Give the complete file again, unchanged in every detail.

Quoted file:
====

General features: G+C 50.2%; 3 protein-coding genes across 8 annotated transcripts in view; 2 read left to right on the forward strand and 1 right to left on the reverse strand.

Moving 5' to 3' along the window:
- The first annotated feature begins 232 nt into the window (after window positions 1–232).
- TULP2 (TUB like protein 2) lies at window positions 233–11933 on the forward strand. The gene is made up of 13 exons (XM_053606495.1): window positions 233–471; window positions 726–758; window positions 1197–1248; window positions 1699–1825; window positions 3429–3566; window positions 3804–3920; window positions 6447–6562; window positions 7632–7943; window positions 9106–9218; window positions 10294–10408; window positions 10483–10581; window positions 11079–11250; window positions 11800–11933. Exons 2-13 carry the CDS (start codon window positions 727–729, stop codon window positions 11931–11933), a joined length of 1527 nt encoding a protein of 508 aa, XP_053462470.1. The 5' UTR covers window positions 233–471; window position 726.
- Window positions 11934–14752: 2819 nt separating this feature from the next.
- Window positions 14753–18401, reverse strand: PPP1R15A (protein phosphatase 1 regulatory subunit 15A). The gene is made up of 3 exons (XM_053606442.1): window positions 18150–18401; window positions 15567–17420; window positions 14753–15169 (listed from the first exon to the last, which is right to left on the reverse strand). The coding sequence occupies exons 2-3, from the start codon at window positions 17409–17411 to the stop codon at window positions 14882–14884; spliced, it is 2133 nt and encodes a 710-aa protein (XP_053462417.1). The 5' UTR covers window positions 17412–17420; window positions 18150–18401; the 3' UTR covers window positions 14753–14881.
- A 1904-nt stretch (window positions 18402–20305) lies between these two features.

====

General features: G+C 50.2%; 3 protein-coding genes across 8 annotated transcripts in view; 2 read left to right on the forward strand and 1 right to left on the reverse strand.

Moving 5' to 3' along the window:
- The first annotated feature begins 232 nt into the window (after window positions 1–232).
- TULP2 (TUB like protein 2) lies at window positions 233–11933 on the forward strand. The gene is made up of 13 exons (XM_053606495.1): window positions 233–471; window positions 726–758; window positions 1197–1248; window positions 1699–1825; window positions 3429–3566; window positions 3804–3920; window positions 6447–6562; window positions 7632–7943; window positions 9106–9218; window positions 10294–10408; window positions 10483–10581; window positions 11079–11250; window positions 11800–11933. Exons 2-13 carry the CDS (start codon window positions 727–729, stop codon window positions 11931–11933), a joined length of 1527 nt encoding a protein of 508 aa, XP_053462470.1. The 5' UTR covers window positions 233–471; window position 726.
- Window positions 11934–14752: 2819 nt separating this feature from the next.
- Window positions 14753–18401, reverse strand: PPP1R15A (protein phosphatase 1 regulatory subunit 15A). The gene is made up of 3 exons (XM_053606442.1): window positions 18150–18401; window positions 15567–17420; window positions 14753–15169 (listed from the first exon to the last, which is right to left on the reverse strand). The coding sequence occupies exons 2-3, from the start codon at window positions 17409–17411 to the stop codon at window positions 14882–14884; spliced, it is 2133 nt and encodes a 710-aa protein (XP_053462417.1). The 5' UTR covers window positions 17412–17420; window positions 18150–18401; the 3' UTR covers window positions 14753–14881.
- A 1904-nt stretch (window positions 18402–20305) lies between these two features.